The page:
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Valley / Ventura County Sports

Matadors Drop Two to Hard-Hitting USC

College baseball: Northridge extends slump with losses of 17-9 and 7-6, and reliever Andrew Sanchez is hospitalized after being hit on head by line drive.

April 03, 1999|VINCE KOWALICK | TIMES STAFF WRITER

Two losses in one day for the Cal State Northridge baseball team. And one big bruise.

The Matadors dropped a nonconference doubleheader at USC on Friday, losing 17-9 and 7-6, adding to a skid that includes eight loses in 10 games.

"It's pretty hard to lose like this," second baseman Kevin Patrick said. "Especially when we know we're a better team than this."

The Matadors almost lost much more.

In a terrifying scene, reliever Andrew Sanchez of Northridge was struck on the temple by a line drive off the bat of Dominic Correa in the third inning of the first game.

Sanchez collapsed and play was halted after Brad Ticehurst scored from third to give the Trojans a 12-4 lead.

After a half-hour delay, Sanchez was taken by ambulance to L.A. County USC Medical Center, where he underwent X-rays and was expected to be held overnight for observation.

Northridge trainer Justin Kiesby, who traveled to the hospital with Sanchez, said the pitcher suffered a "mild concussion." Sanchez was moving his arms and torso when he was taken away by ambulance.

"I've never seen anything like that before," Coach Mike Batesole of Northridge said. "I think they want to keep him overnight and make sure he's OK. They might release him [Saturday]; they might keep him for a week."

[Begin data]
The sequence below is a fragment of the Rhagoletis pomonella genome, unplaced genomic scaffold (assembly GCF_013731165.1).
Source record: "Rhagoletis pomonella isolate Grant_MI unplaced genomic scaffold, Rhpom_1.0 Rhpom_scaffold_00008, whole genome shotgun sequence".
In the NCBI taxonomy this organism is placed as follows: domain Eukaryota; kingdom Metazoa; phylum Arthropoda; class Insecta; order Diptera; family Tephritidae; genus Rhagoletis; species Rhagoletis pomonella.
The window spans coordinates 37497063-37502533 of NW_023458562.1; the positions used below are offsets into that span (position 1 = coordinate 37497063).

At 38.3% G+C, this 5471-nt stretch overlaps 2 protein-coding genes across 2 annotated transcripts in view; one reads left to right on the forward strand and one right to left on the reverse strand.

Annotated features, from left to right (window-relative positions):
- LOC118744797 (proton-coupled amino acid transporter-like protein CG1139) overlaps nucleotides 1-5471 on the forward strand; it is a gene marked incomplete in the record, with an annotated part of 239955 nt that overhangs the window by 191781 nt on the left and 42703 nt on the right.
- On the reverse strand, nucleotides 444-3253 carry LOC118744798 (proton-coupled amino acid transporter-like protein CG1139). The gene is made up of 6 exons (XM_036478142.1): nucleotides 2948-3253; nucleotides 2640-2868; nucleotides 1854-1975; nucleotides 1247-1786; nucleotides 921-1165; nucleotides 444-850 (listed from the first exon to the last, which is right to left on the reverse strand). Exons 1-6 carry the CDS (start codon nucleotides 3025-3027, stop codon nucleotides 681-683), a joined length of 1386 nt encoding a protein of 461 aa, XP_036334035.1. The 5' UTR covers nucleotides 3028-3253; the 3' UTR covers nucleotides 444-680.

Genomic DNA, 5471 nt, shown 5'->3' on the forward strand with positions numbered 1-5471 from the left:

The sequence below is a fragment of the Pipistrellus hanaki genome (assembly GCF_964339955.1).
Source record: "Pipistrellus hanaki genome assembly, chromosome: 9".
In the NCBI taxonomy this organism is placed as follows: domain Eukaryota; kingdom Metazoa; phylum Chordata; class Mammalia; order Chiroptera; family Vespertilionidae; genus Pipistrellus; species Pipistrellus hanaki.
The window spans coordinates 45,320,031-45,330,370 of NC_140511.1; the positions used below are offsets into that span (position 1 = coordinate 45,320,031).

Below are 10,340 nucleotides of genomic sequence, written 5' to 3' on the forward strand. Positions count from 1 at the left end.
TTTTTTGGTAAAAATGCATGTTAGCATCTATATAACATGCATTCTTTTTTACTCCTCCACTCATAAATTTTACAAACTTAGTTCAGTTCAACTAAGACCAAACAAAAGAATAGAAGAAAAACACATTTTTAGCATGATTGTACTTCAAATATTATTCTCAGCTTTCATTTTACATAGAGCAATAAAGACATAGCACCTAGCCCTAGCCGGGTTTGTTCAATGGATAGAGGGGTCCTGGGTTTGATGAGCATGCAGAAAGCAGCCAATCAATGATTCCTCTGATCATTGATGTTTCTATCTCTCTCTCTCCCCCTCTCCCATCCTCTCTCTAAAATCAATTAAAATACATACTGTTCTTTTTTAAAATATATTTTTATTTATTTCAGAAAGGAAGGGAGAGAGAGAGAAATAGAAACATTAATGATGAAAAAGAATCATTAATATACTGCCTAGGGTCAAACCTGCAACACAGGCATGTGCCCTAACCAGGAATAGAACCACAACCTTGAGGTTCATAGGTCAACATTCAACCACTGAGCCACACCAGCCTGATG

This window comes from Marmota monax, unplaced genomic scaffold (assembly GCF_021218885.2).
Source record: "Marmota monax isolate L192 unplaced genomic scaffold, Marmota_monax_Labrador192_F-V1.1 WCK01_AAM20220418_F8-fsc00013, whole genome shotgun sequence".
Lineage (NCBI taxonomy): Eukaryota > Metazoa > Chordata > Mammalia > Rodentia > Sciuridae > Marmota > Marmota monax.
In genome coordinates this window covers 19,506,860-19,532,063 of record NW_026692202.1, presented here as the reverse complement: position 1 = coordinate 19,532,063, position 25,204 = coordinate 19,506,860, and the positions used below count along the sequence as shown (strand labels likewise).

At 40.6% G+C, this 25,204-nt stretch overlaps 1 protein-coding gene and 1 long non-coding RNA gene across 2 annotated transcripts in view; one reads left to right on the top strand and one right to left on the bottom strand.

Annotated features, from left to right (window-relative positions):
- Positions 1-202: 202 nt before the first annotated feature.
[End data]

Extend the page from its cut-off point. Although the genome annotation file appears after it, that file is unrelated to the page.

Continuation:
Matador designated hitter Eric Horvat said Sanchez apparently was all right, except for severe swelling.

"You don't know what to think when you see that," Horvat said. "It's scary."

The teams are scheduled to conclude their three-game series today at 1 at Northridge.

Northridge (20-22) fell behind early against one of the nation's best pitchers, left-hander Barry Zito (6-2), in the first game.

Zito, a standout at Pierce College last season, pitched five innings to earn the victory, striking out eight and allowing four hits and four earned runs.

Zito twice stuck out Dan Phillips, the Matadors' top power hitter and a teammate last season at Pierce.

"He is one of the best left-handers I've ever seen," Batesole said of Zito.

Zito was tagged for home runs by Jeremy Sickles, who gave Northridge a 2-0 lead in the first inning, and Matt Synhorst, who had a two-run homer in the second.

USC jumped on starter Trevor Gray (4-1) in the first inning, scoring seven runs, all earned, and chasing Gray with two out.

USC added four runs in the second and two in the third, taking a 13-4 lead while Sanchez was taking an ambulance ride.

Before it was over, the Trojans had battered five Northridge pitchers for 17 hits, seven for extra bases.

In the fifth, reliever Michael Rainer came close to Correa with two pitches, triggering a brief stoppage of play while both benches stirred.

After a walk to Correa, Carlos Casillas launched a two-run home run to right field that gave USC a 15-4 lead.

In the second game, Northridge fell behind, 4-0, in the second. Greg Hanoian's three-run home run off Jose Vasquez (0-4) provided the big blow.

Northridge rallied for two runs in the third inning, and pulled to within 4-3 in the sixth on a bases-loaded walk to Jason Gorman.

Trailing, 7-3, in the eighth, the Matadors narrowed the margin to 7-6.

In the ninth, Northridge placed runners at first and second with one out, but reliever Rik Currier struck out Mike Bumstead and Adrian Mendoza to end the game.

Mendoza struck out eight times in nine at-bats.

Horvat, one of the Matadors' top hitters, had one hit in nine at-bats.

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